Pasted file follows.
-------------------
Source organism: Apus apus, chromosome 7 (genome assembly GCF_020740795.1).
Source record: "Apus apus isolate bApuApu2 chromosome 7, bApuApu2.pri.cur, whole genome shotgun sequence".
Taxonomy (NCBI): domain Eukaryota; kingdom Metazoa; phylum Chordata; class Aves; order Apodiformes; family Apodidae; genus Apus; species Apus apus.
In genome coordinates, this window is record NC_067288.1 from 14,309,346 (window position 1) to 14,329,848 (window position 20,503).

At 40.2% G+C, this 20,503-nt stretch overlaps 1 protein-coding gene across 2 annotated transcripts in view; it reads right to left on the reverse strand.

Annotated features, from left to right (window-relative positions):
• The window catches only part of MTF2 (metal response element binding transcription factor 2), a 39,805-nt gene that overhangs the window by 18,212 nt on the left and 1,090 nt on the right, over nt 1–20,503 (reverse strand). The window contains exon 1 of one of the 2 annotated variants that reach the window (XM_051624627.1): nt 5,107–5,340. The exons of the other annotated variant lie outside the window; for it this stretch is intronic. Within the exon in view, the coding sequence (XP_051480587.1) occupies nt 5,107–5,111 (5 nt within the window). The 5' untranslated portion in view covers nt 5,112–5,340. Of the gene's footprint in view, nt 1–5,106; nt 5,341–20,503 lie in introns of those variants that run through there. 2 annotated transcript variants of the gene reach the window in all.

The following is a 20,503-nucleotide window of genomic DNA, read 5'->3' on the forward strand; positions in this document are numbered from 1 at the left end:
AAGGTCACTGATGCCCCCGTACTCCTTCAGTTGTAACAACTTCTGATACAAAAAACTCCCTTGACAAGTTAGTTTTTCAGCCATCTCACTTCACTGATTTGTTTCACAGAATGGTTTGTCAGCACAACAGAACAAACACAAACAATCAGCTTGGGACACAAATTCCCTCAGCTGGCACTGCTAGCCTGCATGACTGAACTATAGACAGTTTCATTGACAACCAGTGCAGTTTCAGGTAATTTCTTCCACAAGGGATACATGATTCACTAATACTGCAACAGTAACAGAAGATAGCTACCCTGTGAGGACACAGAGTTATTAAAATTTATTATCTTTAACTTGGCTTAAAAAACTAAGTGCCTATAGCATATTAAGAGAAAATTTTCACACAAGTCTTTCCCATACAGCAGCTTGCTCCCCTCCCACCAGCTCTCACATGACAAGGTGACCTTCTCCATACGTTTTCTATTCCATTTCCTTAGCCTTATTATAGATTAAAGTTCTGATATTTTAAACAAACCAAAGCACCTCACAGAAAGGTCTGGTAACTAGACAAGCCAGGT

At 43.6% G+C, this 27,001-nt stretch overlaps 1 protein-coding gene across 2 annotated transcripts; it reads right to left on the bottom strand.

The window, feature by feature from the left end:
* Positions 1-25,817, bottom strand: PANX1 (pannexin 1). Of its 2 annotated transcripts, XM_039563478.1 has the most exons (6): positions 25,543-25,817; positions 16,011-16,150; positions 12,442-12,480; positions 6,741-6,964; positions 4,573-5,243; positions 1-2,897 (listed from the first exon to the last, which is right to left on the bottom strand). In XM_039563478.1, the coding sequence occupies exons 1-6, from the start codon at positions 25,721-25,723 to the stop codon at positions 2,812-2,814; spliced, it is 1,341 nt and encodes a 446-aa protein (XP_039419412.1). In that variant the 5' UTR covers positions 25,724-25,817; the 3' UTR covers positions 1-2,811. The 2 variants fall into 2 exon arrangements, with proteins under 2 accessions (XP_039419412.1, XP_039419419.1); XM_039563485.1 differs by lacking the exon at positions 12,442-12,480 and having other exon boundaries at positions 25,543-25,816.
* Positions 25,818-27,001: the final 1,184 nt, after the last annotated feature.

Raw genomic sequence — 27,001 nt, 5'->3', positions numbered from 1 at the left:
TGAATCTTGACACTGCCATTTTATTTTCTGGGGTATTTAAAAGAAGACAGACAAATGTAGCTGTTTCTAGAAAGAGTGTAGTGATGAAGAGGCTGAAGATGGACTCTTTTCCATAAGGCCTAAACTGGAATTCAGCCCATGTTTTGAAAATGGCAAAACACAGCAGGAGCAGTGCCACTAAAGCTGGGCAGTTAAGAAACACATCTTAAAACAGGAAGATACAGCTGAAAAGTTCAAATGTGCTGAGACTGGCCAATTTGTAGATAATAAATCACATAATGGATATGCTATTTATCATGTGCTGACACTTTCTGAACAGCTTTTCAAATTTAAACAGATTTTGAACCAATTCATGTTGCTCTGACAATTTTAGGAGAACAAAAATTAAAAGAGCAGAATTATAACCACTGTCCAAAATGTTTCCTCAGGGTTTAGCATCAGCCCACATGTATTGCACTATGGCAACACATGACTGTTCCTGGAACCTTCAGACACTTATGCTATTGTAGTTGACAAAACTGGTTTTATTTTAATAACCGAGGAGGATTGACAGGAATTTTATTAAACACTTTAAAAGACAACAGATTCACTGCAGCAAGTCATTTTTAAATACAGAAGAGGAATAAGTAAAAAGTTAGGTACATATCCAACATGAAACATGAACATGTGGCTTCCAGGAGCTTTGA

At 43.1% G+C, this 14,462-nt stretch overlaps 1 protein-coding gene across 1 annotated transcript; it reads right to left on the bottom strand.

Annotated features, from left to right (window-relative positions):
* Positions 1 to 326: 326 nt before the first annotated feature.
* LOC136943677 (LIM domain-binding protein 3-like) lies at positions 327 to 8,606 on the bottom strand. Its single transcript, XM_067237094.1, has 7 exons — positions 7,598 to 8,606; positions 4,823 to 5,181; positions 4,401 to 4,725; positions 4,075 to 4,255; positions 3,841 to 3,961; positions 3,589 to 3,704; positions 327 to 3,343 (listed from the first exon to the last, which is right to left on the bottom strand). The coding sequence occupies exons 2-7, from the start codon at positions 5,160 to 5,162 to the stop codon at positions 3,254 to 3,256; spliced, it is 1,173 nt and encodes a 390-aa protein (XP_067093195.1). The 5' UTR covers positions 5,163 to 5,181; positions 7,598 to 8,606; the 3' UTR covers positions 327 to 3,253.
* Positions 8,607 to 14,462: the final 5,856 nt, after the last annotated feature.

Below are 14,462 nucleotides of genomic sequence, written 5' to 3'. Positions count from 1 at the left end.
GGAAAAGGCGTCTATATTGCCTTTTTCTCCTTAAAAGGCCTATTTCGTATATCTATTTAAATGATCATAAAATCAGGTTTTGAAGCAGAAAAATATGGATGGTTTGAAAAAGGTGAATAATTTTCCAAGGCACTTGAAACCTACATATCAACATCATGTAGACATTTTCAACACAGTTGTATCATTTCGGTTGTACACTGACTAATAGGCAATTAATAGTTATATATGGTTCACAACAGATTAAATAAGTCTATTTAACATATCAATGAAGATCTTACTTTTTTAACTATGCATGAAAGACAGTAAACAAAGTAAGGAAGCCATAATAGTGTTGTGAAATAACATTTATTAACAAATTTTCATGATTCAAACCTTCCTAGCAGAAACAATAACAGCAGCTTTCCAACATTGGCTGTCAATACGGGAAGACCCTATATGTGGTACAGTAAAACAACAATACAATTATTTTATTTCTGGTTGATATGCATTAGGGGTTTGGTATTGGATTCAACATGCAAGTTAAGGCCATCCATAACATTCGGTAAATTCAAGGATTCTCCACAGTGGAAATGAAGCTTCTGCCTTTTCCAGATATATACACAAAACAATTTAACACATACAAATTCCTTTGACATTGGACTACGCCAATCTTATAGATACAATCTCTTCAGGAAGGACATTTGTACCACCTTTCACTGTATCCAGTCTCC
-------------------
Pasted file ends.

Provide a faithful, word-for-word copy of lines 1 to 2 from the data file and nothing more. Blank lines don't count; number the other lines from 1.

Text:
Source organism: Apus apus, chromosome 7 (genome assembly GCF_020740795.1).
Source record: "Apus apus isolate bApuApu2 chromosome 7, bApuApu2.pri.cur, whole genome shotgun sequence".